Australia’s leading domestic sports face a similar challenge. Reuters reports that in a 2015 international study initiated by Australian gay rugby groups, 80% of respondents said they had witnessed or experienced homophobia in sport and 75% said it was not very safe to be an openly gay spectator at a sporting event.


Ian Roberts was Australia’s first professional rugby league player to come out as gay, as previously alluded to. However, the barrage of abuse he received was sickening, culminating in a fan punching him as he left the field on one occasion and a physical assualt where he was was dragged, kicked and abused while unconscious on the concrete while walking along the Sydney Harbour foreshore. A fellow teammate was once overheard saying of Roberts “I feel uncomfortable rooming with Ian because he’s a faggot.”


Roberts, who has been an active voice on the issue ever since, aired his displeasure at the lack of progress and condemned Australia’s main sporting bodies for making “empty promises” to eliminate homophobia, as a collection of groundbreaking new studies reveal ongoing harm to young LGBTQ+ people in sport.


Despite rugby league superstar Greg Inglis stating way back in 2014 that he would fully support any players coming out as gay, believing it would be an enormous burden lifted for those that did, very little has happened, likewise in other Australian sports. This trend was not helped by the hugely controversial and outspoken comments of devout Christian Israel Forlau who said on Instagram in 2018 that homosexuals would go to “Hell.. unless they repent of their sins and turn to God.”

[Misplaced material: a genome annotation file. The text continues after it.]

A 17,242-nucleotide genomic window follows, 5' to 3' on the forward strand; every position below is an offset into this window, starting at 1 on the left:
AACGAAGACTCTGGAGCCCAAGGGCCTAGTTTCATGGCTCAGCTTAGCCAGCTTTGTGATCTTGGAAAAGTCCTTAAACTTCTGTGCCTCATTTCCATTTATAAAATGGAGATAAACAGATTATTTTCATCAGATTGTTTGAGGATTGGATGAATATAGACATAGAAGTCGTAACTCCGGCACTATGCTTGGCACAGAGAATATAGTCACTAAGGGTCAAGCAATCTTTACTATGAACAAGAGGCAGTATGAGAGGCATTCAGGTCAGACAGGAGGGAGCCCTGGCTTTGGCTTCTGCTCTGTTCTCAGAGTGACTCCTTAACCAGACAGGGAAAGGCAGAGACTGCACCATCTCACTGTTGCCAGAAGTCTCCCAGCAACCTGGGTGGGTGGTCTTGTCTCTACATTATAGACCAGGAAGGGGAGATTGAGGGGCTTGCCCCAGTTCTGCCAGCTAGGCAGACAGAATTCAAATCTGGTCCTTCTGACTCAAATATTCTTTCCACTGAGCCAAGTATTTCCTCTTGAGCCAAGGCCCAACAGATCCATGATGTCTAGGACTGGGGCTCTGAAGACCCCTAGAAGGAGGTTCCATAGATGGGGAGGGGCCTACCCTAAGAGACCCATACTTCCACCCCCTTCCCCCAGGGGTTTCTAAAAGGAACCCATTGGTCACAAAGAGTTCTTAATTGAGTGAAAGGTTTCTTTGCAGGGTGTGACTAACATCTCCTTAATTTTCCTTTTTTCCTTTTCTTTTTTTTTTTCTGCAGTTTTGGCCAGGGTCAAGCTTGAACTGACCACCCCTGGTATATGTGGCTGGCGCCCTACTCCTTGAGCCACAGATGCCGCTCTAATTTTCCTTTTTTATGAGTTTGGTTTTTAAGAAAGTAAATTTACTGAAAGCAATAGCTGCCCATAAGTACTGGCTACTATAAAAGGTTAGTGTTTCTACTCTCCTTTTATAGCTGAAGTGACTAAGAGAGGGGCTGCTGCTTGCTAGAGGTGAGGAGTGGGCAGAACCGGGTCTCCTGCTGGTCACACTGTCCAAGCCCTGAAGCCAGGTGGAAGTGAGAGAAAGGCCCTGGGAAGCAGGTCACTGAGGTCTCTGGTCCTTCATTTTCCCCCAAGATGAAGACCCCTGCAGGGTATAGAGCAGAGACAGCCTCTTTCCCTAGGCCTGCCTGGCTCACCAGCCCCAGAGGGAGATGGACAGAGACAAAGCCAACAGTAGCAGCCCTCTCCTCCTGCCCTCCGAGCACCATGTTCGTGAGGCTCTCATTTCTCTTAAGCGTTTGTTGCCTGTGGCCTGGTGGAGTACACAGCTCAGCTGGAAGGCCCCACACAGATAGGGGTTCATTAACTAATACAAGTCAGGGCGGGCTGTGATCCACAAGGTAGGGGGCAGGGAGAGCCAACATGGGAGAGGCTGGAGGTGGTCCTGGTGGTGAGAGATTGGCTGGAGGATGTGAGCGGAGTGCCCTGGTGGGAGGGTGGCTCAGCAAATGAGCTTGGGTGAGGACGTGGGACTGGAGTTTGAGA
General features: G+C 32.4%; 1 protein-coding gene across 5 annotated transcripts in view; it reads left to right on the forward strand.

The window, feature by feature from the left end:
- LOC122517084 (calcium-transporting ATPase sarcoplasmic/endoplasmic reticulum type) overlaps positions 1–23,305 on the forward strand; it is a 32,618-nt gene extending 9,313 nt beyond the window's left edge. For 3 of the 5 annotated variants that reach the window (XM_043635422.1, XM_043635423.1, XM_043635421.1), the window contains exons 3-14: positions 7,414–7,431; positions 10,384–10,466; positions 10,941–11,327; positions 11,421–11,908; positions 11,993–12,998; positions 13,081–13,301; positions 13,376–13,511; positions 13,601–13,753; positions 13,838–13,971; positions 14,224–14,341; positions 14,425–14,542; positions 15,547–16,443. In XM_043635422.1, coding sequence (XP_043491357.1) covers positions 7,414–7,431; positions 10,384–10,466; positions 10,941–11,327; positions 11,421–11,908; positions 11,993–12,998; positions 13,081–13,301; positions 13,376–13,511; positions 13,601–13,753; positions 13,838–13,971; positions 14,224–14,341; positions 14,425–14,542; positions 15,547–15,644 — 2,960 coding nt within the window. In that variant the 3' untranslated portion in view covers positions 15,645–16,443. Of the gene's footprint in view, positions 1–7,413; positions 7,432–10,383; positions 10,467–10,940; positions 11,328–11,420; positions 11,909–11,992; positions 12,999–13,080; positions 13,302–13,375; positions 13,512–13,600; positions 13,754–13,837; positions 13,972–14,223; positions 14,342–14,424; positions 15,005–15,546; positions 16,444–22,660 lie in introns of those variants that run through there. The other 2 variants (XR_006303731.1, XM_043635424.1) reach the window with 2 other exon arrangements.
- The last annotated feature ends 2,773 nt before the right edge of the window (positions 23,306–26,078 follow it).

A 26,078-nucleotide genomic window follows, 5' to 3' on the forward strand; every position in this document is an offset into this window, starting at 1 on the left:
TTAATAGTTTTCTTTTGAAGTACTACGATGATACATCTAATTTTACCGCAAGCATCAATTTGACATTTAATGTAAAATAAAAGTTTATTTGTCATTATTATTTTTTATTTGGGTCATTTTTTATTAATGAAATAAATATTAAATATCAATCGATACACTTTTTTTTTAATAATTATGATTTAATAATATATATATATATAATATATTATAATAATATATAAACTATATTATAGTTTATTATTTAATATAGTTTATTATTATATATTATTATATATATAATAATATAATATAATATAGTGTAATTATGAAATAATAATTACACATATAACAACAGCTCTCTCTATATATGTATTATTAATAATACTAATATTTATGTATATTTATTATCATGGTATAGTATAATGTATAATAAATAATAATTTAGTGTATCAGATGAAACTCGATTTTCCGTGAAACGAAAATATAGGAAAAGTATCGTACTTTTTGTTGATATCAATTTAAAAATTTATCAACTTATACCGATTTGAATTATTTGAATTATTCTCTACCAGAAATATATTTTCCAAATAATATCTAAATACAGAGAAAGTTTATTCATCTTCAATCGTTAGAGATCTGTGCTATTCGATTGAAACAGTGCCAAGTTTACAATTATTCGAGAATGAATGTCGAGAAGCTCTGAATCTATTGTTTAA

‘Death felt preferable’


Last year, Dan Palmer became the first Wallabies player to come out as gay. Palmer, who received a solitary cap against Scotland in 2012, opened up about his struggles in an emotional article published by the Sydney Morning Herald last October where he claimed “My own death felt preferable to anyone discovering I was gay.”


It is heart-rendering insights like these from Palmer that highlight the challenges and hopefully provide a sobering platform for real progress to be made.


“Athletes need to know that their teammates and coaches will have their back if and when they choose to come out,” Joanna Hoffman, from advocacy group Athlete Ally, told the BBC.

Men’s sports have traditionally lagged behind women’s in terms of numbers of ‘out’ athletes and allies but that is changing with every athlete who speaks up, Ms Hoffman added.


Equally so major sporting events that shine a direct light onto the challenges faced by the LBGT community. The Gay Games was launched in SanFrancisco in 1982 and will be hosted in Hong Kong next year. It will be interesting to see how this is embraced in a location that has increasingly and unwillingly become just another Chinese city, especially given Beijing’s archaic views on the subject.


We also have the World Gay Boxing Championships, founded by 45-year-old Aussie Martin Stark, which will be held in 2023 in Sydney to coincide with the Sydney Gay and Lesbian Mardi Gras and when the city will also host World Pride.


Ultimately, in the words of Amit Paley, CEO and Executive Director of The Trevor Project when reviewing the success of the Tokyo 2020 Games, increased inclusion in sports enables more young people to reap the character-building, community and mental health benefits of sports environments.


“Increased inclusion and representation can have a transformative impact on the well-being and mental health of LGBTI youth, especially at a time when transgender and nonbinary youth are being targeted and scapegoated. I hope that by the next Summer Olympics in 2024, we can look back on this year and celebrate just how far we’ve come.”